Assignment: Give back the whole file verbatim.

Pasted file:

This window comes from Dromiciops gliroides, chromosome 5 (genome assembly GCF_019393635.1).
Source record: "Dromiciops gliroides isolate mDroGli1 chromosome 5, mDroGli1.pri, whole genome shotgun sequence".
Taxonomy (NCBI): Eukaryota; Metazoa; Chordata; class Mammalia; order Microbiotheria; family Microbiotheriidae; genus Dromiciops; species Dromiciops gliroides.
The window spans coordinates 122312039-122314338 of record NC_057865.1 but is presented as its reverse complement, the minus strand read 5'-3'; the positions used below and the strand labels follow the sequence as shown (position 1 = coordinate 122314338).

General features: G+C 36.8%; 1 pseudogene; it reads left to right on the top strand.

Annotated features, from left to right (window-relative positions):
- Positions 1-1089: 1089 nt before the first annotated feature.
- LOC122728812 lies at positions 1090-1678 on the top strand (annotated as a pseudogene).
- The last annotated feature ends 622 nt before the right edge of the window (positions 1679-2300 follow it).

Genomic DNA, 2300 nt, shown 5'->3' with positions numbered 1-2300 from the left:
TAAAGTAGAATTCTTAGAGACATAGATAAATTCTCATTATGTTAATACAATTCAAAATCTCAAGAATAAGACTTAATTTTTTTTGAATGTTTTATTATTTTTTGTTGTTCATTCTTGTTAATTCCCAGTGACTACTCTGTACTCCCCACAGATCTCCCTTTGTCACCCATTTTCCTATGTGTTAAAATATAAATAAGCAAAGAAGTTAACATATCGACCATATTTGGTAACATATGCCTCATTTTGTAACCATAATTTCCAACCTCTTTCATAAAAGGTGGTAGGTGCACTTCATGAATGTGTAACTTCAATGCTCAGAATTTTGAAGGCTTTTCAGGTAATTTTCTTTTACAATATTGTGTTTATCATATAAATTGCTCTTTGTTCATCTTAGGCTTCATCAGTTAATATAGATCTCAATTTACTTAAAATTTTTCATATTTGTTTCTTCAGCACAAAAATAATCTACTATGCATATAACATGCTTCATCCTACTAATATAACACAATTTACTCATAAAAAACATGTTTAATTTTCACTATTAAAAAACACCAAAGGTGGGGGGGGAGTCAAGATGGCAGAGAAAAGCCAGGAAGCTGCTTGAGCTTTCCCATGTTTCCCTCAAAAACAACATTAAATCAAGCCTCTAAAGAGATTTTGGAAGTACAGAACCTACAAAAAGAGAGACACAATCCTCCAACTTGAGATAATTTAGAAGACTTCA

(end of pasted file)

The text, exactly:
This window comes from Dromiciops gliroides, chromosome 5 (genome assembly GCF_019393635.1).
Source record: "Dromiciops gliroides isolate mDroGli1 chromosome 5, mDroGli1.pri, whole genome shotgun sequence".
Taxonomy (NCBI): Eukaryota; Metazoa; Chordata; class Mammalia; order Microbiotheria; family Microbiotheriidae; genus Dromiciops; species Dromiciops gliroides.
The window spans coordinates 122312039-122314338 of record NC_057865.1 but is presented as its reverse complement, the minus strand read 5'-3'; the positions used below and the strand labels follow the sequence as shown (position 1 = coordinate 122314338).

General features: G+C 36.8%; 1 pseudogene; it reads left to right on the top strand.

Annotated features, from left to right (window-relative positions):
- Positions 1-1089: 1089 nt before the first annotated feature.
- LOC122728812 lies at positions 1090-1678 on the top strand (annotated as a pseudogene).
- The last annotated feature ends 622 nt before the right edge of the window (positions 1679-2300 follow it).

Genomic DNA, 2300 nt, shown 5'->3' with positions numbered 1-2300 from the left:
TAAAGTAGAATTCTTAGAGACATAGATAAATTCTCATTATGTTAATACAATTCAAAATCTCAAGAATAAGACTTAATTTTTTTTGAATGTTTTATTATTTTTTGTTGTTCATTCTTGTTAATTCCCAGTGACTACTCTGTACTCCCCACAGATCTCCCTTTGTCACCCATTTTCCTATGTGTTAAAATATAAATAAGCAAAGAAGTTAACATATCGACCATATTTGGTAACATATGCCTCATTTTGTAACCATAATTTCCAACCTCTTTCATAAAAGGTGGTAGGTGCACTTCATGAATGTGTAACTTCAATGCTCAGAATTTTGAAGGCTTTTCAGGTAATTTTCTTTTACAATATTGTGTTTATCATATAAATTGCTCTTTGTTCATCTTAGGCTTCATCAGTTAATATAGATCTCAATTTACTTAAAATTTTTCATATTTGTTTCTTCAGCACAAAAATAATCTACTATGCATATAACATGCTTCATCCTACTAATATAACACAATTTACTCATAAAAAACATGTTTAATTTTCACTATTAAAAAACACCAAAGGTGGGGGGGGAGTCAAGATGGCAGAGAAAAGCCAGGAAGCTGCTTGAGCTTTCCCATGTTTCCCTCAAAAACAACATTAAATCAAGCCTCTAAAGAGATTTTGGAAGTACAGAACCTACAAAAAGAGAGACACAATCCTCCAACTTGAGATAATTTAGAAGACTTCA